SCOTUS Watch | June 2, 2020
SCOTUS Watch: The Supreme Court’s Disturbing Ruling on The First Amendment
Late Friday evening, May 29, on a narrow 5 to 4 ruling, the Supreme Court ruled against a California church’s appeal regarding the state of California’s limits on religious services due to COVID-19.
Churches argue the lockdown is unconstitutional because it violates the First Amendment right to assemble and worship; it places an unconstitutional burden on religious freedom.
While Costco, Target, Liquor Stores, and others are deemed “essential” and allowed to open, burdensome restrictions in California (and in other states) force churches to be limited to their attendance while also requiring strict guidelines to be followed.
More than 1,500 churches in California decided they had obeyed the state long enough, and they publicly opposed Gov. Newsom’s order by safely opening their churches on Pentecost Sunday, May 31. They did so despite the consequences that could come from the California government. They held onto their biblical mandate from God to gather together as the church (Hebrews 10:25), and utilized their First Amendment right, which protects religious gatherings.
But the Supreme Court disregarded the First Amendment with this recent decision, and it should disturb every Christian and every American who cares about liberty.
Let’s discuss a few reasons why this ruling is so notable.
1. The Court Could Have Remained Silent
As Andrew McCarthy wrote in The Hill, the Supreme Court could have declined to issue an injunction. McCarthy notes, “The Supreme Court rarely issues injunctions (as opposed to stays that merely suspend matters temporarily), the justices simply could have sidestepped this one. That approach would have been consistent with the court’s usual and prudent reluctance to rule on weighty constitutional questions unless it is truly necessary.”
Instead, late on a Friday night, before Churches were set to gather on Sunday in California, Chief Justice Roberts cast the deciding vote against the church’s right to assemble. He wrote a three-page opinion explaining his position. The Justices could have chosen not to weigh in on the issue at this time. Instead, Justice Roberts took the opportunity to send a powerful message to governors and local authorities that they have the authority to close churches. It was an unprecedented action in American history in light of the First Amendment of the Constitution.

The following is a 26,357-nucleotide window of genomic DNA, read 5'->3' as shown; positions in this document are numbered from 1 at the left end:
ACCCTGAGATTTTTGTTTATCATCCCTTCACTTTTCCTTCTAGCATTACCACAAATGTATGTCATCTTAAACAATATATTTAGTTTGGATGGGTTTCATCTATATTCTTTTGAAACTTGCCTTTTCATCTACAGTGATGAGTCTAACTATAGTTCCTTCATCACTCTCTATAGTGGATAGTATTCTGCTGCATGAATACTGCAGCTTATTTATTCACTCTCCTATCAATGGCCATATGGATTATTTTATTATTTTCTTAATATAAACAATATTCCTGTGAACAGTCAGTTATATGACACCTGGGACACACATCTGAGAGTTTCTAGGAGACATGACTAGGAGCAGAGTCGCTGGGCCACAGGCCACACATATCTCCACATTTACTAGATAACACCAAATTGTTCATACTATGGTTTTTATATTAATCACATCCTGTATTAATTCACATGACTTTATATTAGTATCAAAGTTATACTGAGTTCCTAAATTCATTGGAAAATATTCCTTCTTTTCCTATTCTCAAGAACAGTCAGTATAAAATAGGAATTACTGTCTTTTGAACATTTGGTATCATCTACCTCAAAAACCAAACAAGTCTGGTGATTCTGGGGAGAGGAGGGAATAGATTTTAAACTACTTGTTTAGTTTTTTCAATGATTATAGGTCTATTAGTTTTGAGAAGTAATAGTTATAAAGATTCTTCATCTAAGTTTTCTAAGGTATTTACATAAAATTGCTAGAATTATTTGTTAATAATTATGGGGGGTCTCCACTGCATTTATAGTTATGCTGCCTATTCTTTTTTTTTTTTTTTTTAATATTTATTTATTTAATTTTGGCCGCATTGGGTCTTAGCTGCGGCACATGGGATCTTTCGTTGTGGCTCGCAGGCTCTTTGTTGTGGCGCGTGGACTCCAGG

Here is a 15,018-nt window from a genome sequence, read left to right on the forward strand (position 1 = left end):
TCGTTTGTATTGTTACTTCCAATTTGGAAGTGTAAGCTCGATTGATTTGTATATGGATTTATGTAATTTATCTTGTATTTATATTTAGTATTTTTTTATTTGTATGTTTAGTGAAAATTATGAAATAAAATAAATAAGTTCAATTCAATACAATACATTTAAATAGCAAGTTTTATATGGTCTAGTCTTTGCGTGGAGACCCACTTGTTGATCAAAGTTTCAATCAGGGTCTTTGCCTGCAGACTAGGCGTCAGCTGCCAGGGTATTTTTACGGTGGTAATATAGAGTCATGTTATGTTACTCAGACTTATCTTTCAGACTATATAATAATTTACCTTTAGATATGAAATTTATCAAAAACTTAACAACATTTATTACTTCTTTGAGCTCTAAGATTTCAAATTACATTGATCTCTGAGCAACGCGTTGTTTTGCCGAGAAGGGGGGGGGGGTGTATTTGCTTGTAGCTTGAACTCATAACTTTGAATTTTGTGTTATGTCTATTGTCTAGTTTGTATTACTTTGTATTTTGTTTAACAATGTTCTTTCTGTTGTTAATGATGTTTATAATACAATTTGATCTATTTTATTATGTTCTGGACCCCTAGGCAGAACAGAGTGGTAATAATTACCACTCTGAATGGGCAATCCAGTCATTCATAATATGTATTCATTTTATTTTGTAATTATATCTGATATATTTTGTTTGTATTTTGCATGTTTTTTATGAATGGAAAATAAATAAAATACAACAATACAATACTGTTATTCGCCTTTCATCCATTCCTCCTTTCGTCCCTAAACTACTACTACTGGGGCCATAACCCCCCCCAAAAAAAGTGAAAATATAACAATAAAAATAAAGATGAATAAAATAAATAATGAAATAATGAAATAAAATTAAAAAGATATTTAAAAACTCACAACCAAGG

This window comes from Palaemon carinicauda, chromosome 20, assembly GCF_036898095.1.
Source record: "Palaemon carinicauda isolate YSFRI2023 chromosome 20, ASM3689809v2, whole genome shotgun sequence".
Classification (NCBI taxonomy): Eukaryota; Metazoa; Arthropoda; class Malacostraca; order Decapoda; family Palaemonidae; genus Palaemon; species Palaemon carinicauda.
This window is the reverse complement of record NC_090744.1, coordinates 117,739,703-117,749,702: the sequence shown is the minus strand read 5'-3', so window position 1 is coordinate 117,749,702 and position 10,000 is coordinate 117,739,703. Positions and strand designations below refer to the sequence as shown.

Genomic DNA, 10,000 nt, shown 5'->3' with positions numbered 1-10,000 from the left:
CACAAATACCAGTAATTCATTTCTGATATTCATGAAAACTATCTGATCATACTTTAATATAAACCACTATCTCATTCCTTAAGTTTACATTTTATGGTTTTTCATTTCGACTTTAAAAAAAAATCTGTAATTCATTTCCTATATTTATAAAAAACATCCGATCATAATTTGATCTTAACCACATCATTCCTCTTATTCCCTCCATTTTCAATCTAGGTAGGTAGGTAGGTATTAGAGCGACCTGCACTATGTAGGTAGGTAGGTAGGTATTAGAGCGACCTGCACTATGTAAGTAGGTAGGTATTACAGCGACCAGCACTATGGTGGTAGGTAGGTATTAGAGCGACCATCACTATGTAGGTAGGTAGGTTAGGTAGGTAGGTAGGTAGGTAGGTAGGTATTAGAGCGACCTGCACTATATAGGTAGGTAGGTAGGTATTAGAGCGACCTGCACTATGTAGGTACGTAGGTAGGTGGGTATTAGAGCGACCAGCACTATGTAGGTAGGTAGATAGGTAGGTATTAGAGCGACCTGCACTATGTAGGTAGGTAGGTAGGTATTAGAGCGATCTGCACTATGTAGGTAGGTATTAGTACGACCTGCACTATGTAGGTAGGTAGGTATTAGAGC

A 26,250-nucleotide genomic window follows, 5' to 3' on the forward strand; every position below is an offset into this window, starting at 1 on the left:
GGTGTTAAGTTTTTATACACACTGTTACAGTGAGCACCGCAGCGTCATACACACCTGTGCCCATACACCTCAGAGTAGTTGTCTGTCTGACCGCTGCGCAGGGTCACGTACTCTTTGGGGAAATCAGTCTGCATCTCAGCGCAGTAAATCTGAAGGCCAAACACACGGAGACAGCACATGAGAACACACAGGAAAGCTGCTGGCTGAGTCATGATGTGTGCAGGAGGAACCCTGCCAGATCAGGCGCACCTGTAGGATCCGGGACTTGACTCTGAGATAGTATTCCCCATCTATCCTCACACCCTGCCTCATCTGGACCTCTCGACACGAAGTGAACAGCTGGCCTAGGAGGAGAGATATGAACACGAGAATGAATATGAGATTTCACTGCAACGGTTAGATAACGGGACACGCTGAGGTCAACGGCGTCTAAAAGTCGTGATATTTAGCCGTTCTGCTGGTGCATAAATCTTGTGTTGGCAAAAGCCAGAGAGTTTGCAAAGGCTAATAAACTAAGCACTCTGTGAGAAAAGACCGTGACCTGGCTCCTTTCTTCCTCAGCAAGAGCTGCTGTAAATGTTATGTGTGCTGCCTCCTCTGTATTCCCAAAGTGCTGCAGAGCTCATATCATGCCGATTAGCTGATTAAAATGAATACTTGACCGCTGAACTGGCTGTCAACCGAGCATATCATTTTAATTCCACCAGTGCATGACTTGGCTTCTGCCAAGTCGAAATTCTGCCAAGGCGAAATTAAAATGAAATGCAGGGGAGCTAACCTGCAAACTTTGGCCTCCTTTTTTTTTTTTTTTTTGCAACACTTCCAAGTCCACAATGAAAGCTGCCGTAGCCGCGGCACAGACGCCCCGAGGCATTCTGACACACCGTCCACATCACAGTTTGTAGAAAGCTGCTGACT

This action gives Americans insight into how Justice Roberts may rule on similar issues of religious freedom and religious gatherings in the future.
2. The Court Sees No Difference Between Concerts and Church - Despite Your First Amendment Right
Chief Justice Roberts wrote in part, “Similar or more severe restrictions apply to comparable secular gatherings, including lectures, concerts, movie showings, spectator sports, and theatrical performances, where large groups of people gather in close proximity for extended periods of time.”
Roberts goes on to explain that the Constitution entrusts elected officials to implement restrictions: “The precise question of when restrictions on particular social activities should be lifted during the pandemic is a dynamic and fact-intensive matter subject to reasonable disagreement.”
He continued, “Our Constitution principally entrusts ‘[t]he safety and the health of the people’ to the politically accountable officials of the States ‘to guard and protect.’”
“Where those broad limits are not exceeded, they should not be subject to second-guessing by an ‘unelected federal judiciary,’ which lacks the background, competence, and expertise to assess public health and is not accountable to the people.”
Justice Roberts explains, “The notion that it is ‘indisputably clear’ that the Government’s limitations are unconstitutional seems quite improbable.”
Justices Thomas, Alito, and Gorsuch, and Kavanaugh all dissented. Justice Kavanaugh wrote the dissenting opinion.